Google’s Project Loon internet balloons will soon cover the Indonesian sky

Google plans to deploy hundreds of Project Loon balloons in an effort to make fast internet more accessible to the citizens of Indonesia. The company will collaborate with Indonesian network operators for transmitting LTE-speed connections to around 100 million people in the region. To that end, Google has signed a memorandum of understanding with Indonesian telecom operators — Indosat, Telkomsel, and XL Axiata. The testing of Project Loon airborne base station technology across Indonesia will start next year.

In comparison with many countries in Africa and other parts of Asia, Indonesia is somewhat ahead in internet connectivity, but it still ranks lowest across southeast Asia. Going by the estimates, the southeast Asian nation has a population of around 256 million, which distributes across more than 17,000 islands. Local data suggests that only one-third of the population has access to the internet. However, estimates Indonesia ranks 135th in the world with 15.8 percent internet user penetration.

Google started its ambitious Project Loon two years back, with a target to transmit high-speed internet through a bunch of balloons hovering 18,000 meters above the Earth’s surface. Indonesia will be the fourth destination for testing the project. Google conducted previous trials in Brazil, Australia, and New Zealand.

Instead of obtaining private spectrum in the above cases, Google chose to ally with local operators and utilize their services. It’s using balloons to transmit the service because frequency bands deliver better coverage from the sky (18-20 km above the ground). Traffic from the balloon network then transfers to the base station of each local operator.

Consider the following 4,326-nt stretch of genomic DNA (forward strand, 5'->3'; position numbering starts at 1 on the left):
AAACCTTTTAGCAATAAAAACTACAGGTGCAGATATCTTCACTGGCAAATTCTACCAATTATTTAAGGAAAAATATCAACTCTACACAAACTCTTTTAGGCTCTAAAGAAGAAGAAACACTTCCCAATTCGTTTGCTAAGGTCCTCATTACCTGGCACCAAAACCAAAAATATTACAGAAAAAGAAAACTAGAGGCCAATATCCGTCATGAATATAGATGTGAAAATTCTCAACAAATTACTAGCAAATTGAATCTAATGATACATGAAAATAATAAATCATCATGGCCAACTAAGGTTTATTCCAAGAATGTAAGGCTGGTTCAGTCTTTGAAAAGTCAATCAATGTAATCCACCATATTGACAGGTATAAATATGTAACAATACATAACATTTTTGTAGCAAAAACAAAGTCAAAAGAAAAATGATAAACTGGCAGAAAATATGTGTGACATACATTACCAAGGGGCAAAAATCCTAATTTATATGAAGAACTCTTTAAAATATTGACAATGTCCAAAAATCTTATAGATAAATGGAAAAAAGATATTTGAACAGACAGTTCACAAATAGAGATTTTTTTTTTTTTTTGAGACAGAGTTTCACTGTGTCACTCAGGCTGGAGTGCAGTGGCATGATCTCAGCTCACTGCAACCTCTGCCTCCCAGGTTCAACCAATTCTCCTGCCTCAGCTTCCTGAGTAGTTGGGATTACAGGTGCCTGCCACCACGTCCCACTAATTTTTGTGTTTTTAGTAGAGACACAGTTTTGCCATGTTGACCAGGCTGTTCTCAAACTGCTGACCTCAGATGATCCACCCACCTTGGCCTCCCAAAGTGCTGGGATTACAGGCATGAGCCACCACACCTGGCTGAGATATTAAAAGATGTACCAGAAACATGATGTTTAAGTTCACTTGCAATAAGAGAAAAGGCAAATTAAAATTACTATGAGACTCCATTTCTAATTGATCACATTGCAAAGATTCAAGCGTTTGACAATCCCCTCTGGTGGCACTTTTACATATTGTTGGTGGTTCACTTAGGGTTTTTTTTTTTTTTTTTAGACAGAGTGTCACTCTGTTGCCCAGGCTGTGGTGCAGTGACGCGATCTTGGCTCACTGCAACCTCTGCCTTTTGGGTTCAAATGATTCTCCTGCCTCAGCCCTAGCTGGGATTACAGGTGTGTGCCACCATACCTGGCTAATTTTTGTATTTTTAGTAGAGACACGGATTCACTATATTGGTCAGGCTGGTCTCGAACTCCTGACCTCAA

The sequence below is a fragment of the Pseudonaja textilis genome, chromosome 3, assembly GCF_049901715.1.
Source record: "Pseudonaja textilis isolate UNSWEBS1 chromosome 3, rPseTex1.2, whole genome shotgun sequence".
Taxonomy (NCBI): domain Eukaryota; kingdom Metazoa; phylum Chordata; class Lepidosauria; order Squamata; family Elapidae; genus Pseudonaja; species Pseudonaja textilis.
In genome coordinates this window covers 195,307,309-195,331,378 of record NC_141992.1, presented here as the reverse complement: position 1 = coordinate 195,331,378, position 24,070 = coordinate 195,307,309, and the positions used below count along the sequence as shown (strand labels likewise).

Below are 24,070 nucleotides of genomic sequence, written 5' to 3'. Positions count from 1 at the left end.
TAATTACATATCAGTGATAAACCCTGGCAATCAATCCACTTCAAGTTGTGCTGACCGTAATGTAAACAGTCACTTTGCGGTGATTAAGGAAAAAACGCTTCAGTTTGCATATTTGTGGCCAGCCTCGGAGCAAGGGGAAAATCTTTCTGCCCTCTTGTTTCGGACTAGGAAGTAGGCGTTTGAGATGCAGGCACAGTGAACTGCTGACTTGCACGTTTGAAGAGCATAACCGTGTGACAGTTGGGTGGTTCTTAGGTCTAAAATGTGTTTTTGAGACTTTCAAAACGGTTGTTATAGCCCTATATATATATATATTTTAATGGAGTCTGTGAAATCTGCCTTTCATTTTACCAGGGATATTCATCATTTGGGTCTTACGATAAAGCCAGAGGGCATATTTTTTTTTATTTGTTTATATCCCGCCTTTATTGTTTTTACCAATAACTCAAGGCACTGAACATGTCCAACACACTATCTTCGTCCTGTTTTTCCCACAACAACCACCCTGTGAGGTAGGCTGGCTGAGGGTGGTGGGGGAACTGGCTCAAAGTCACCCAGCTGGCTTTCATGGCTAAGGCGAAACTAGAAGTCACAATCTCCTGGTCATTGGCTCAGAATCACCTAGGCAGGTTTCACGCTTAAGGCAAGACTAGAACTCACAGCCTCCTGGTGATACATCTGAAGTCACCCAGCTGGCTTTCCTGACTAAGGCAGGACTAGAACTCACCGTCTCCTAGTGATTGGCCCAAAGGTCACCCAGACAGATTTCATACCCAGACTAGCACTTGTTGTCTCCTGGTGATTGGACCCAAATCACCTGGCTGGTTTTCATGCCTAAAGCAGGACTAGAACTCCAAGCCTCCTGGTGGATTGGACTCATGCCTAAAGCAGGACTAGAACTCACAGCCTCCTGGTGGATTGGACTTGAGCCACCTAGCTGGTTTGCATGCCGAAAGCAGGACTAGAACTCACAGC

Geographically, Indonesia makes pervasive internet connectivity difficult. Keeping that in mind, Google thinks Project Loon will be just the right fit. In a Google+ post, Mike Cassidy, vice president for Project Loon, wrote that he hopes “Loon can help telecommunications companies extend their networks.”

Hers’s how it will work: Signals from areas with good connectivity will be transmitted to the solar-powered balloons, which in the form of an airborne network can then beam it to the areas with low connectivity. “High in the sky, we can help overcome the difficulties of spreading equipment across an archipelago of 17,000 island, jungles, and mountains, providing connectivity to even the most remote islands,” Cassidy said.

Google’s goal is to provide high-speed Internet to more than 100 million people currently with no access within five years. In a separate initiative, Google announced to provide high-speed public Wi-Fi access at 400 railway stations in India. It has also tested Project Loon in New Mexico, Chile, and Sri Lanka.

The team behind the Project Loon has plans to launch more than 300 balloons throughout 2016. As soon as the balloons cover the complete southern hemisphere, the team will begin signing up interested users for entering the beta project. Finally, the quality of balloons has improved since the ones deployed in the initial phase of the project. The new balloons take just 15 minutes to set up and broadcast data at speeds up to 10Mbps.